Kayuura (Porridge Fortunetelling) (粥占)

Kayuura is an annual fortune-telling, where people's fortunes for the year are read using Kayu (porridge). It is conducted as a festival in shrines around the country. It is mainly conducted on the Lunar New Year, when red bean Kayu is offered to the gods, and the fortunes told include information about the year's weather and whether the harvest will be good or bad.

According to the "Nenjugyojihisyo (descriptions of annual events)" the custom came from China and originated in a legend that, by offering red bean Kayu to Chihyu (a god of Chinese myth) or a woman ghost of the Koshin clan, then eating it, people could escape their curses and avoid evil spirits throughout the year.

There are several methods of Kayuura, but the major one involves using a stick to stir up boiling Kayu, then reading the future by seeing how many rice grains adhere to the stick. Other methods include simmering small bamboo tubes and rice in a pan and, after the rice is boiled, cutting the tubes to see how many rice grains entered them (in this method, twelve tubes are used to see the climate of each month, or the same number of tubes as the kinds of crops in the area to see the future of each crop), or simply leaving the Kayu for a few days and telling the future by how the mold grows on it.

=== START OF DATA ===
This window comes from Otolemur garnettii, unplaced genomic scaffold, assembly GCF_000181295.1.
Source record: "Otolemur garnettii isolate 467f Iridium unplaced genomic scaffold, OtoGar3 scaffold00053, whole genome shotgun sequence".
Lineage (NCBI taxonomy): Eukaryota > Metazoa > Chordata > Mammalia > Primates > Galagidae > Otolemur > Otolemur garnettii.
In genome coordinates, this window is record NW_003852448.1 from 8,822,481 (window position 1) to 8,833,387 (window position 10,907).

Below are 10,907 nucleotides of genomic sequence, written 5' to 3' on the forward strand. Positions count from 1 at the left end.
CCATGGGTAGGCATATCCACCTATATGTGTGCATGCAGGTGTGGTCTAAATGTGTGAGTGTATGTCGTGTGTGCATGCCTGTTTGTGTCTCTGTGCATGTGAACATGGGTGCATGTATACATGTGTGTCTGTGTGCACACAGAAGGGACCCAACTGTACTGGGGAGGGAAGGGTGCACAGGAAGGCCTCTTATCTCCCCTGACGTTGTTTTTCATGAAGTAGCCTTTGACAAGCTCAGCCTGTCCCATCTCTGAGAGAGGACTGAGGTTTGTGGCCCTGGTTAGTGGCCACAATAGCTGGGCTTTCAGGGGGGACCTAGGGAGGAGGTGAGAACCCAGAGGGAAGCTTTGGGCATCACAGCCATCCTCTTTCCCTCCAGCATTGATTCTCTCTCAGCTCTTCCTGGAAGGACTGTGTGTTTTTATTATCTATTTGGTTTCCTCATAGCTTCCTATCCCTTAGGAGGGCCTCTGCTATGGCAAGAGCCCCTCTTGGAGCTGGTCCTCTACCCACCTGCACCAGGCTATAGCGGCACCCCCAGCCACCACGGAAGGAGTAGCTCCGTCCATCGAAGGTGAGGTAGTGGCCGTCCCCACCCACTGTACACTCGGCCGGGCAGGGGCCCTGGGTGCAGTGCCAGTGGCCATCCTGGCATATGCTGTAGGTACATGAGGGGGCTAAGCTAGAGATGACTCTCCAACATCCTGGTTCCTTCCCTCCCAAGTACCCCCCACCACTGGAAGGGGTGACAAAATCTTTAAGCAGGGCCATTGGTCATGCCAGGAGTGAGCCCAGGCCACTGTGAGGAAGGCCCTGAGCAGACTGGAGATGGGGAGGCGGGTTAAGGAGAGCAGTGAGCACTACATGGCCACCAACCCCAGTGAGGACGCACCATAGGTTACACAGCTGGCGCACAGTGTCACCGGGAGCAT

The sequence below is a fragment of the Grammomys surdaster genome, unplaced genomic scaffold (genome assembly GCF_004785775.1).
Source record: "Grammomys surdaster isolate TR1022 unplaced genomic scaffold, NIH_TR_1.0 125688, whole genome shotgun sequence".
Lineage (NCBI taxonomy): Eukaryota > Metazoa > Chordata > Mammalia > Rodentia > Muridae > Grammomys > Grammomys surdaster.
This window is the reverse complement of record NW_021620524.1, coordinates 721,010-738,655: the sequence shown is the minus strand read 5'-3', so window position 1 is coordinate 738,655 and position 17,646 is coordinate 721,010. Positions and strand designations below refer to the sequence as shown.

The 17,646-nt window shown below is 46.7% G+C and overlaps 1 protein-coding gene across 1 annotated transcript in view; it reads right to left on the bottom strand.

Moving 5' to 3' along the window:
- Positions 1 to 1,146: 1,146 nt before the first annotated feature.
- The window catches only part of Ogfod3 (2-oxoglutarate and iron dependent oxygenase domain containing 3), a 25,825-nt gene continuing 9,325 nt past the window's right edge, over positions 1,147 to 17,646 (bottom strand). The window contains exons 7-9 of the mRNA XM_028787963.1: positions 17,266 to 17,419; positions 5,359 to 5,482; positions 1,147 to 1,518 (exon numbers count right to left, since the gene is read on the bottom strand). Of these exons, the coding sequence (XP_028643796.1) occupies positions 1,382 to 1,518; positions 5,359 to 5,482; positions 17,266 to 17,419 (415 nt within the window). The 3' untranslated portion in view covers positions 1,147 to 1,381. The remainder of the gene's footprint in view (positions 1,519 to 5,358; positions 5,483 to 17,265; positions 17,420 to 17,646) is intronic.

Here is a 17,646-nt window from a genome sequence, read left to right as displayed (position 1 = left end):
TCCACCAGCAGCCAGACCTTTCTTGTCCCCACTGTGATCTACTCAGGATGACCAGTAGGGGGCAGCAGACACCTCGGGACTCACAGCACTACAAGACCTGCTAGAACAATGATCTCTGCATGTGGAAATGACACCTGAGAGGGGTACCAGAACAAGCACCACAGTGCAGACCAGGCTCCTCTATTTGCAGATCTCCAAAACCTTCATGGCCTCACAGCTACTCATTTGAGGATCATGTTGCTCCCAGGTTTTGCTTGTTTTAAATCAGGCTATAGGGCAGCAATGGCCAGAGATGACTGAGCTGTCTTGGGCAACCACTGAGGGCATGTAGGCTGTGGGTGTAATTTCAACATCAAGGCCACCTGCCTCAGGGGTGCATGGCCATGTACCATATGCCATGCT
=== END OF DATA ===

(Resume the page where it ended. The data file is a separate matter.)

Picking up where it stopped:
This used to be done, not in shrines, but in village communities or the main branches of families all over the country; however, most of these ceremonies are no longer performed, and only those performed as shrine rituals remain.

In Suwa Taisha Shrine Shimosha Harumiya, reed tubes are put into a big pan of red bean Kayu at the Kayu boiling house on the evening of January 14th, simmered through the night, and offered to the gods on the morning of the 15th; after the festival, the tubes are broken open, and the amount of Kayu in the tubes is measured to see whether predetermined kinds of crops will have a good or bad harvest.

The reed tubes are about 16cm in length, and a total of 42 tubes (although the number of tubes changes every year) are braided together like a blind with hemp, rolled up and put in the pan.

Each tube is modeled after a type of crop; one of the tubes is broken on the shrine floor, after which the ranking of crops is called in accordance with the gods' fortune telling, and the Shatei (lower-rank Shinto priest) repeats it loudly to the audience gathered in front of the alter. After all 42 kinds are called and the ceremony is finished, the list is hung in front of the shrine.